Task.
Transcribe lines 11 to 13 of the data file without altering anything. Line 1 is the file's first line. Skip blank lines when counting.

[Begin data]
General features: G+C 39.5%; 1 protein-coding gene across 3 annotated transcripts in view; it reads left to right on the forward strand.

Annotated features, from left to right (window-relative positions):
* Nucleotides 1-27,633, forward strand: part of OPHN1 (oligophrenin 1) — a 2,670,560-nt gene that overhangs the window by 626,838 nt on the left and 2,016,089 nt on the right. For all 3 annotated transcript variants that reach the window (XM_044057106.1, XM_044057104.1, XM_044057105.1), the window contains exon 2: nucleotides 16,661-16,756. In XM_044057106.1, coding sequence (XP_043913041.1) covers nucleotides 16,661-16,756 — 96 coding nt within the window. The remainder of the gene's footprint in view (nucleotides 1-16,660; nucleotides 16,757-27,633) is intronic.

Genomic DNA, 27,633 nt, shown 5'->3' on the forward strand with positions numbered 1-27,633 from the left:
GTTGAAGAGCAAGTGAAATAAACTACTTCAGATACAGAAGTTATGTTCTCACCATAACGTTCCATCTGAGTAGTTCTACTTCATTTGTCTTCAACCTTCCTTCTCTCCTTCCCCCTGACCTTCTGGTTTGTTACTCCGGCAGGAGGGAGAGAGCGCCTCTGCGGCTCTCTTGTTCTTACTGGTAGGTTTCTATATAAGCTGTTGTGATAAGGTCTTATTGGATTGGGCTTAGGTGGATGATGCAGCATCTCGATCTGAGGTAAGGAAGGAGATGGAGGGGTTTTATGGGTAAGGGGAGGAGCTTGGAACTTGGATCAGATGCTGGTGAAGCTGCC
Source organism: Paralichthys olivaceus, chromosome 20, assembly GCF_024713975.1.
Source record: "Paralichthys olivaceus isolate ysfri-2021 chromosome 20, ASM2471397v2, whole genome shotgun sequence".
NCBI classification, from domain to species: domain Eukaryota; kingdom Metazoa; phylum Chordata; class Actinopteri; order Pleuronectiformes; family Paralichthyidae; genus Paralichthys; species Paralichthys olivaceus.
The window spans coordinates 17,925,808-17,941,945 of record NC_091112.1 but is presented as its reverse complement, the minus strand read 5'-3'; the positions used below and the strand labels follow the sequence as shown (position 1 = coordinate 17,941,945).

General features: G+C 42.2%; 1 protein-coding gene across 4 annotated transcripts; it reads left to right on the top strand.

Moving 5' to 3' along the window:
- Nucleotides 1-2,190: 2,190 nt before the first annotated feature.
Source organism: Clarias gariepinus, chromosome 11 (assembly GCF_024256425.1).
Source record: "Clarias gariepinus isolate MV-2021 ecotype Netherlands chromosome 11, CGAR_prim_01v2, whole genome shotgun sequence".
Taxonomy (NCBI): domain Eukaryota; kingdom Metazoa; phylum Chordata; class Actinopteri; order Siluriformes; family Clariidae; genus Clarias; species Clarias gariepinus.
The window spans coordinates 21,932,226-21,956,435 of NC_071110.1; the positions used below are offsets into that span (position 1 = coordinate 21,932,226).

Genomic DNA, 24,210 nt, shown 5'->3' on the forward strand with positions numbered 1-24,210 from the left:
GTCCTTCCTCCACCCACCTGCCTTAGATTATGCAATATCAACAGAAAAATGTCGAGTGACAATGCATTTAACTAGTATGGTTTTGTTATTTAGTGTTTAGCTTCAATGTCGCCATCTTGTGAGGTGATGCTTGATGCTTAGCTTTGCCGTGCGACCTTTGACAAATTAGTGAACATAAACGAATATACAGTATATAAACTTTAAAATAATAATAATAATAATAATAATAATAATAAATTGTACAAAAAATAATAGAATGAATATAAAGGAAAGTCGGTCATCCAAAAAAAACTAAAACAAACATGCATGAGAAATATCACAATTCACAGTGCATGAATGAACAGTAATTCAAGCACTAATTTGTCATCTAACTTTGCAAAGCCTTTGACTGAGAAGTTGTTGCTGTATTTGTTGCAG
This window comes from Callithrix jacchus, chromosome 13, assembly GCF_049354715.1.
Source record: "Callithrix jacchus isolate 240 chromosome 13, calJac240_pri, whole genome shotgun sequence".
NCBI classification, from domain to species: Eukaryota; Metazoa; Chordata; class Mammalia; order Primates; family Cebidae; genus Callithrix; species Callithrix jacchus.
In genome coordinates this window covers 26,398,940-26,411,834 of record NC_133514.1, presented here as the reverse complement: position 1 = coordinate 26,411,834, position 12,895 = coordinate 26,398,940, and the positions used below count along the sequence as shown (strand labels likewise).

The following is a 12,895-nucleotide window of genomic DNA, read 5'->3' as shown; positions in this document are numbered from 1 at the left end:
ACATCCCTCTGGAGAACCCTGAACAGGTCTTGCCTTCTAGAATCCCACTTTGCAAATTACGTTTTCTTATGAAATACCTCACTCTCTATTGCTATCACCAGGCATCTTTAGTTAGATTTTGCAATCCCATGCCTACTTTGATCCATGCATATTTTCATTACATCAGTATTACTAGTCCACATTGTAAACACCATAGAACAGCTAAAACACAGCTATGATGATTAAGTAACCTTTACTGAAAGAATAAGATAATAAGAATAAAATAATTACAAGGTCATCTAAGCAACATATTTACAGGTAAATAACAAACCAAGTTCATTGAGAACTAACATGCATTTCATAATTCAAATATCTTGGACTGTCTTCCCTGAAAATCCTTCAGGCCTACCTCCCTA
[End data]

Moving 5' to 3' along the window:
- Nucleotides 1-2,190: 2,190 nt before the first annotated feature.
Source organism: Clarias gariepinus, chromosome 11 (assembly GCF_024256425.1).